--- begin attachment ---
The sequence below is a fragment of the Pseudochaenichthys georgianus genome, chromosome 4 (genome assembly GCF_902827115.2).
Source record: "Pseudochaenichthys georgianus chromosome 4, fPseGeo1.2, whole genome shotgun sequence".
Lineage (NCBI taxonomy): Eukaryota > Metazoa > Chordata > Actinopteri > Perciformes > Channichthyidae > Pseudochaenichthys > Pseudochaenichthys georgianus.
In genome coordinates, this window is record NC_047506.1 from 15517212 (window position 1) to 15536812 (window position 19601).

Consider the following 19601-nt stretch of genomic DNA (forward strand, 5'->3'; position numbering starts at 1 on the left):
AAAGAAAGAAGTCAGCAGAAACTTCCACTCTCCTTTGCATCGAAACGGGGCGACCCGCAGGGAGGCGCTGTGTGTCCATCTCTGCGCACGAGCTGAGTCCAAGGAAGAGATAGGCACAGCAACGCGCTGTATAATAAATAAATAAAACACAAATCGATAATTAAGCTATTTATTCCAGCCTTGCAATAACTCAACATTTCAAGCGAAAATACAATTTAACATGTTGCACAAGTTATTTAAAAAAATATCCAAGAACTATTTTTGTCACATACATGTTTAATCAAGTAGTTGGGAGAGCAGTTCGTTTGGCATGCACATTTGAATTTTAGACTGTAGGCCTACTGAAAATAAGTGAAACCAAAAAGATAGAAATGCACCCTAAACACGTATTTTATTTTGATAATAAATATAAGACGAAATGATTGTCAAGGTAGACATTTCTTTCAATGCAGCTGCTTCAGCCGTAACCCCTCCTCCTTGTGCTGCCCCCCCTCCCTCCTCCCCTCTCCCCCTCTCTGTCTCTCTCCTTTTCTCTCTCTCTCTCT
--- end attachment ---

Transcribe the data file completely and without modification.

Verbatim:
The sequence below is a fragment of the Pseudochaenichthys georgianus genome, chromosome 4 (genome assembly GCF_902827115.2).
Source record: "Pseudochaenichthys georgianus chromosome 4, fPseGeo1.2, whole genome shotgun sequence".
Lineage (NCBI taxonomy): Eukaryota > Metazoa > Chordata > Actinopteri > Perciformes > Channichthyidae > Pseudochaenichthys > Pseudochaenichthys georgianus.
In genome coordinates, this window is record NC_047506.1 from 15517212 (window position 1) to 15536812 (window position 19601).

Consider the following 19601-nt stretch of genomic DNA (forward strand, 5'->3'; position numbering starts at 1 on the left):
AAAGAAAGAAGTCAGCAGAAACTTCCACTCTCCTTTGCATCGAAACGGGGCGACCCGCAGGGAGGCGCTGTGTGTCCATCTCTGCGCACGAGCTGAGTCCAAGGAAGAGATAGGCACAGCAACGCGCTGTATAATAAATAAATAAAACACAAATCGATAATTAAGCTATTTATTCCAGCCTTGCAATAACTCAACATTTCAAGCGAAAATACAATTTAACATGTTGCACAAGTTATTTAAAAAAATATCCAAGAACTATTTTTGTCACATACATGTTTAATCAAGTAGTTGGGAGAGCAGTTCGTTTGGCATGCACATTTGAATTTTAGACTGTAGGCCTACTGAAAATAAGTGAAACCAAAAAGATAGAAATGCACCCTAAACACGTATTTTATTTTGATAATAAATATAAGACGAAATGATTGTCAAGGTAGACATTTCTTTCAATGCAGCTGCTTCAGCCGTAACCCCTCCTCCTTGTGCTGCCCCCCCTCCCTCCTCCCCTCTCCCCCTCTCTGTCTCTCTCCTTTTCTCTCTCTCTCTCT